The mortgage market is beginning to adjust to the coronavirus crisis.
Big lenders are reopening their doors to borrowers, making it easier to get a home loan.
And, while house sales are down, the prospects are much better than during the financial crisis of a decade ago.
There have been similarities – fewer loans, lower loan to value ratios, a focus on existing customers, and delays in processing applications.
Dr Ana Canhoto, of Brunel University, said: “Surveyors can’t visit properties due to the lockdown, meaning that they can’t fully assess the value of a property.
“Second, some staff in banks are isolating, others are furloughed, and the remaining ones are dealing with a spike in enquiries about mortgage payment holidays, meaning that lenders have limited staff availability.
“Third, the uncertainty about the duration of this crisis makes it difficult to predict its economic impact (and) the affordability of the loans several months down the line.”
However there is one big difference.
She went on: “Twelve years ago many – if not all – financial institutions were finding it very difficult to raise money in the secondary market and, as a result, they had less money available to lend. That’s not the situation, now. There is money available.”
At the outset of coronavirus, several lenders scrapped deals or only offered loans to those with large deposits.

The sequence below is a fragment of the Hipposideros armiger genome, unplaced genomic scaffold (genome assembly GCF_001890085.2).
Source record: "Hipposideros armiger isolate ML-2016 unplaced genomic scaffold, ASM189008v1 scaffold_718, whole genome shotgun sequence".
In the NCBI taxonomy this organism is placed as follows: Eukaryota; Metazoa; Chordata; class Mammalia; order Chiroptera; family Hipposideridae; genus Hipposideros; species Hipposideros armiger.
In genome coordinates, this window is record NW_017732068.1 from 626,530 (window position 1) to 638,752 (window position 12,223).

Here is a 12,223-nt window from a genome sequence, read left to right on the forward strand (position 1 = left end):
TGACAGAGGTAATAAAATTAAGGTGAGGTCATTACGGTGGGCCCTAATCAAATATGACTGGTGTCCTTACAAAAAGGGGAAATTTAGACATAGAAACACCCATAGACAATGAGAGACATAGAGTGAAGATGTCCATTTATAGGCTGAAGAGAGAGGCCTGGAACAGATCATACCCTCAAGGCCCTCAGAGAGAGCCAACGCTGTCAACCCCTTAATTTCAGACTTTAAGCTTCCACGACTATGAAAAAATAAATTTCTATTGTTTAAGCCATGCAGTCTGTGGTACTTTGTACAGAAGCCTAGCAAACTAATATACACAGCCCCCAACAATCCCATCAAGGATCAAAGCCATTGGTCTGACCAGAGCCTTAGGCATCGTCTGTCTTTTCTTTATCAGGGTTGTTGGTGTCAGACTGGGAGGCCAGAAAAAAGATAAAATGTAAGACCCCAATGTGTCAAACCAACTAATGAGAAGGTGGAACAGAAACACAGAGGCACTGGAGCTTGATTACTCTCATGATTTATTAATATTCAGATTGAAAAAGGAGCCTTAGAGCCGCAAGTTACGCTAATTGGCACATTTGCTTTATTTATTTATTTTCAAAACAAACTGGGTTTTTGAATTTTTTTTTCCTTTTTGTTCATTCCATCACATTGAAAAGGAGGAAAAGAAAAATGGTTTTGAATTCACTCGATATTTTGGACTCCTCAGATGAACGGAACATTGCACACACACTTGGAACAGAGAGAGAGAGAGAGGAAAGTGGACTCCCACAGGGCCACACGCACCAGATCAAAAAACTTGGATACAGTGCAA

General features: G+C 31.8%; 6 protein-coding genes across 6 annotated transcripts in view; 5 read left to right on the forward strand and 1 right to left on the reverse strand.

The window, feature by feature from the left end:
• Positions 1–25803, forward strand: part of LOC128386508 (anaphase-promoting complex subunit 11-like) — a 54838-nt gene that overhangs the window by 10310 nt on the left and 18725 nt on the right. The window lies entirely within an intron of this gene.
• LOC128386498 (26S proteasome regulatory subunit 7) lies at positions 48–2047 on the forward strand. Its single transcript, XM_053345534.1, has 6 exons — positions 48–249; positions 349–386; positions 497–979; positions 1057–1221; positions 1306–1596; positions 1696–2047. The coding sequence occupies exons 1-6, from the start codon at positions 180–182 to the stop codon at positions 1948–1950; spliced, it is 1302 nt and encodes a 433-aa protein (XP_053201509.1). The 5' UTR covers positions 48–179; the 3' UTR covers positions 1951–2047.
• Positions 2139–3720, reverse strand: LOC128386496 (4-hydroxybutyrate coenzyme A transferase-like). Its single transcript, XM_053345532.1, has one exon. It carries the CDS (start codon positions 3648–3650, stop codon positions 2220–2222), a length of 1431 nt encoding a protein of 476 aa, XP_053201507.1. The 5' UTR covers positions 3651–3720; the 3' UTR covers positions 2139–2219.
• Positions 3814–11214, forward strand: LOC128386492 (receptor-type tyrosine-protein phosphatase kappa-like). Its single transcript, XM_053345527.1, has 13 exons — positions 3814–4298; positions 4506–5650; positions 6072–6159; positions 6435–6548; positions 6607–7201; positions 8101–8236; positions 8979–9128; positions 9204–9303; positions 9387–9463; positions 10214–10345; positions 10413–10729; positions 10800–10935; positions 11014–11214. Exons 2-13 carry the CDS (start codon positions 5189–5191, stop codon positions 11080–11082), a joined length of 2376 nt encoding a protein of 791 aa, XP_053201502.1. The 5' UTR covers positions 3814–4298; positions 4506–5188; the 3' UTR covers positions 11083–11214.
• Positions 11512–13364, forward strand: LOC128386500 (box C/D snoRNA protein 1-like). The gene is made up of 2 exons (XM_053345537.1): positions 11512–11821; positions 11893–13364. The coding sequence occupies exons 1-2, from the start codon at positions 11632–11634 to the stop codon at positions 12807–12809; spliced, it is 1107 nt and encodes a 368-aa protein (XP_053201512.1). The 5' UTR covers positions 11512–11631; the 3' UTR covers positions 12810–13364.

But the sector is getting used to life under lockdown, both adapting and innovating.
For example, lenders have turned to using system-generated, or “drive-by”, valuations to get property purchases and re-mortgages agreed.
As a result confidence is returning and in recent weeks Nationwide, Halifax, Virgin and Santander have all made it easier for people to qualify for a loan.
Mortgage broker Greg Cunnington, of Alexander Hall, commented: “Most will continue to accept mortgage applications, for both purchases and re-mortgages, for clients who have been furloughed.
“However, typically they will look to use 80 per cent of the normal income for their affordability assessments of the new mortgage (to be in line with the income you will receive from the job retention scheme).
“Some lenders have now confirmed that where the employer is topping up your income to 100 per cent of your normal salary then this can all be taken into account.”
Indeed loan to value has crept back up to around 85 per cent in many instances.
Borrowers typically will still need a deposit of at least 10 per cent and lenders will want to know if people’s income has reduced as a result of the coronavirus.
All major lenders remain open for self-employed applicants too.
Mr Cunnington added: “Some lenders are now requesting the latest three months’ business bank statements for all new self-employed applications.
“These will then be manually assessed by an underwriter, with the lenders wanting to see the income has not been negatively impacted.
“A good intermediary will be able to help guide you through these documentation requirements and can also speak to the underwriters at the lender pre-application to get a good idea on if your scenario would fit their current criteria.”
People on a repayment break would usually be denied a product transfer, pushing them onto a costly Standard Variable Rate (SVR).
But lenders have decided such borrowers will be able to move onto a new deal.
Stephen Jones, chief executive of UK Finance, told Mortgage Solutions: “The industry has taken decisive steps to ensure that eligible customers on payment holidays due to Covid-19 can opt for the security of fixing their monthly mortgage payments going forward.”
The trade body says more than 1.6 million borrowers are currently on mortgage holidays.